Zero Mistakes: Inspecting Complex Automotive Electronics

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By Gene Fujita, Omron Electronics

Auto manufacturers demand that the incoming electronics boards for these critical transport, safety, and entertainment systems have zero defects. Quality protocols must deliver the specified results with lowest possible investment to stay profitable. Many Tier 1 suppliers inspect boards for defects in solder paste printing, component placement, and solder joint formation, but cannot easily inspect odd forms like connectors to a wire harness. The most reliable AOI used directed light to simulate 3D views like a topographic map, and new algorithms are increasing inspection automation for odd forms.

If you bought a 2009 car, it most likely has over 50 printed circuit boards (PCBs) controlling everything from the instrument panel and audio system to engine performance and collision avoidance systems. Todd Hubing, Michelin professor of vehicular electronics at Clemson University, identifies 18 critical electronic automotive systems in his "Automotive Circuit Board and System Design for EMC" workshop example. As seen in Figure 1, electronics are found in virtually all areas of the modern car. "Automobiles are complex electronic systems," says Hubing.1

Auto manufacturers demand that the incoming electronics boards for these critical systems have zero defects. Tier 1 suppliers are responsible for implementing quality protocols that reliably deliver the specified results with the lowest investment in machinery and operating personnel to stay profitable and retain coveted contracts. Many electronics suppliers in the automotive sector now use AOI to inspect boards for defects in solder paste printing, component placement, and solder joint formation.

For optimum in-line inspection of SMT boards, some Tier 1 suppliers use a combination of three AOI systems: one placed after solder paste print, one after component placement; and one after reflow soldering. Newer chip mounting machines provide built-in placement verification systems, eliminating a separate AOI system and step. Most suppliers inspect after reflow soldering. Those concerned with reducing rework delays and costs have added AOI for solder paste, also called solder paste inspection (SPI), to verify proper shape and location of the deposition.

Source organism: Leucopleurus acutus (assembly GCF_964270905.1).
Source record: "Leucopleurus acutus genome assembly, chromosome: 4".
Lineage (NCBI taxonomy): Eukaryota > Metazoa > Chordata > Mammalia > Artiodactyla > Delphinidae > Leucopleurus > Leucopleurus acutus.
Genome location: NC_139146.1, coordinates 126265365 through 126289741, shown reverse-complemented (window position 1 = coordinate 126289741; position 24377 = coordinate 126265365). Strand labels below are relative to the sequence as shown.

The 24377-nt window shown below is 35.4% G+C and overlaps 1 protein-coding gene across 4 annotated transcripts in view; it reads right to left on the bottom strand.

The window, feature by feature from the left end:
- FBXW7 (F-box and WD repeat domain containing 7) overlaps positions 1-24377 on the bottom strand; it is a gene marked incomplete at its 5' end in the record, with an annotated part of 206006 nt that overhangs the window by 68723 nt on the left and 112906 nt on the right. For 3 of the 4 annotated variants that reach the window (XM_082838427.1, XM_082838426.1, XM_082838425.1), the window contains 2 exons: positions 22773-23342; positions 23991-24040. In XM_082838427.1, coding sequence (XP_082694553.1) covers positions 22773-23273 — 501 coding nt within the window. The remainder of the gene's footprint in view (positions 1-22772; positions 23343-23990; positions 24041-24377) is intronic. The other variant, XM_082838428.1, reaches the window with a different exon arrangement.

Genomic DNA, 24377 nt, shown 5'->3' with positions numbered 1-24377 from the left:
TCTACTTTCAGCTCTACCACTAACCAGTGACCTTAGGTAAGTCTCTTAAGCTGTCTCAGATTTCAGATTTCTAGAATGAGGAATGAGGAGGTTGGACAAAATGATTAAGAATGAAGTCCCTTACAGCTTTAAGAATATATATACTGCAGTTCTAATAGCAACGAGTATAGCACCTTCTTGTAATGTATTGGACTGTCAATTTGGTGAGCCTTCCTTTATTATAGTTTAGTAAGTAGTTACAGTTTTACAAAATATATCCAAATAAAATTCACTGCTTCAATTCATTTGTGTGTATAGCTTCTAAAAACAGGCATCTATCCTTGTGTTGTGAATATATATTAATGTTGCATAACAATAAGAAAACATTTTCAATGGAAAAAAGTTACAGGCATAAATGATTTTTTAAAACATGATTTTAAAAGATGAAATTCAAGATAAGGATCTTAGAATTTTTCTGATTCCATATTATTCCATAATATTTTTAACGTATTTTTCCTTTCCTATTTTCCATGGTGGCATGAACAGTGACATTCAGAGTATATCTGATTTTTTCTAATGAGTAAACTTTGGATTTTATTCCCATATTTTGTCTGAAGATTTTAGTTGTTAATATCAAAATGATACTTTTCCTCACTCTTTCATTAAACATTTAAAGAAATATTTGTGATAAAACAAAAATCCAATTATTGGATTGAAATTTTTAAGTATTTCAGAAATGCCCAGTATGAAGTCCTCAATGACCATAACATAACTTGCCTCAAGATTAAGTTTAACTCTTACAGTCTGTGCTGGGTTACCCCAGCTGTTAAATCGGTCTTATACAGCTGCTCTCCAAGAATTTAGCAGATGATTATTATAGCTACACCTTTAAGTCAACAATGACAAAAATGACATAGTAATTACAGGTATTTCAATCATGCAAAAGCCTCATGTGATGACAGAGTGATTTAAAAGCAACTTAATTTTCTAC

The most reliable technique for inspection uses directed light to simulate 3D inspection views for image analysis. One system uses a color highlight technology that color codes solder height, as on a topographic map. This robust approach easily adapts to the change from eutectic to lead-free solders. Changes in image-analysis algorithms have enabled AOI systems with color highlight technology to focus on the ratios of color density to maintain accurate inspection and eliminate white-out reflections that could obscure defects. The development of high-speed, true-color (red/green/blue RGB) analysis has maintained the maximum image information to accommodate in-line production speeds without conversion to grayscale.

The Final Frontier Odd FormsAs Tier 1 suppliers seek ways to apply objective standards to all aspects of their production, board inspection after soldering of large connectors for wire harnesses has defied automation. The finished SMT boards go through a second process of connector placement and partial wave soldering. Adding the large connector required for the wire harness is either manual or semi-automatic. The boards then go through a partial wave solder process that can cause solder splashes and splatter onto SMT components, potentially creating shorts. Because boards are often hand-fed into the wave solder equipment, contaminants and other debris can be deposited on the assembly.

The post-solder inspection continues to be a manual process with difficult-to-maintain standards of quality. In factories where an SMT line produces several thousand boards a day, with multiple lines running, this final board inspection creates a bottleneck. Developments in post-solder inspection system technology have enabled semi-automatic inspection with a consistent core of characteristics. The re-checking process identifies misplaced solder and rubbish between leads and parts. A large automotive supplier in Japan qualified the inspection algorithm for this process over five years of use. What is normally single-digit percentage rejects were reduced to a fraction of a percent with minimal escapes.

ConclusionWith human inspection, there are no specific standards for quality. The automated inspection process can set a threshold for detecting defects and maintain consistent results through a whole shift. This reduces the labor cost of inspection, reduces human errors in inspections, and shortens tact time for faster inspections. Inspections can be handled in-line as well as semi-automatically with escape rates near zero. Inspection systems must improve to bring automation and consistency to the varied assembly processes, such as connector attach, and to stay at in-line speeds.

REFERENCES1. Hubing, Todd, "Automotive Circuit Board and System Design for EMC,"

Gene Fujita, AOI product marketing specialist, Omron Electronics, may be contacted at;



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